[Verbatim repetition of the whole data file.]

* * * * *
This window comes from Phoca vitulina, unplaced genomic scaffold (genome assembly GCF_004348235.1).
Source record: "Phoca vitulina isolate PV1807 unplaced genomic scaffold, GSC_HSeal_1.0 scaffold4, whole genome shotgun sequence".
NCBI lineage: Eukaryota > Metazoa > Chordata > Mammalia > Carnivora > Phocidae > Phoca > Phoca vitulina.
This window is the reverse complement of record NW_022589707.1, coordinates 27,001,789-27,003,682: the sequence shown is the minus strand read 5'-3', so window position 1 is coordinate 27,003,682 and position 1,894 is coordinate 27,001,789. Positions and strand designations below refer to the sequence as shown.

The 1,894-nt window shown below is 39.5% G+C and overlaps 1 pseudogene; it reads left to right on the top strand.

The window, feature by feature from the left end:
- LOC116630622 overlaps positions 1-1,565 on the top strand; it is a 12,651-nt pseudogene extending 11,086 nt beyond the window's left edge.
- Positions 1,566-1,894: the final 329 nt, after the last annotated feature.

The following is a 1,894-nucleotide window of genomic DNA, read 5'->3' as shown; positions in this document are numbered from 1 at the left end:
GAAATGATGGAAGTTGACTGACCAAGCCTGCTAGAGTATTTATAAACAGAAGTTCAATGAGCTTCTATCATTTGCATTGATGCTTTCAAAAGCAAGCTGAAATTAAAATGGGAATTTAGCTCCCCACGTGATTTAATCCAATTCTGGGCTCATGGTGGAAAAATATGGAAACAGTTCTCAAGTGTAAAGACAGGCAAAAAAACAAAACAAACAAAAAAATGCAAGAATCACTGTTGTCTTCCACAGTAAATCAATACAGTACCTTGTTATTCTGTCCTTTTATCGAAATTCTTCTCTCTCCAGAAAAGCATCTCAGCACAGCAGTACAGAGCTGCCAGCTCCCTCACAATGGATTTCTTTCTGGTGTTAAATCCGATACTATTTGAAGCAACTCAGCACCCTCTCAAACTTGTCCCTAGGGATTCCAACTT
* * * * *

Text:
This window comes from Phoca vitulina, unplaced genomic scaffold (genome assembly GCF_004348235.1).
Source record: "Phoca vitulina isolate PV1807 unplaced genomic scaffold, GSC_HSeal_1.0 scaffold4, whole genome shotgun sequence".
NCBI lineage: Eukaryota > Metazoa > Chordata > Mammalia > Carnivora > Phocidae > Phoca > Phoca vitulina.
This window is the reverse complement of record NW_022589707.1, coordinates 27,001,789-27,003,682: the sequence shown is the minus strand read 5'-3', so window position 1 is coordinate 27,003,682 and position 1,894 is coordinate 27,001,789. Positions and strand designations below refer to the sequence as shown.

The 1,894-nt window shown below is 39.5% G+C and overlaps 1 pseudogene; it reads left to right on the top strand.

The window, feature by feature from the left end:
- LOC116630622 overlaps positions 1-1,565 on the top strand; it is a 12,651-nt pseudogene extending 11,086 nt beyond the window's left edge.
- Positions 1,566-1,894: the final 329 nt, after the last annotated feature.

The following is a 1,894-nucleotide window of genomic DNA, read 5'->3' as shown; positions in this document are numbered from 1 at the left end:
GAAATGATGGAAGTTGACTGACCAAGCCTGCTAGAGTATTTATAAACAGAAGTTCAATGAGCTTCTATCATTTGCATTGATGCTTTCAAAAGCAAGCTGAAATTAAAATGGGAATTTAGCTCCCCACGTGATTTAATCCAATTCTGGGCTCATGGTGGAAAAATATGGAAACAGTTCTCAAGTGTAAAGACAGGCAAAAAAACAAAACAAACAAAAAAATGCAAGAATCACTGTTGTCTTCCACAGTAAATCAATACAGTACCTTGTTATTCTGTCCTTTTATCGAAATTCTTCTCTCTCCAGAAAAGCATCTCAGCACAGCAGTACAGAGCTGCCAGCTCCCTCACAATGGATTTCTTTCTGGTGTTAAATCCGATACTATTTGAAGCAACTCAGCACCCTCTCAAACTTGTCCCTAGGGATTCCAACTT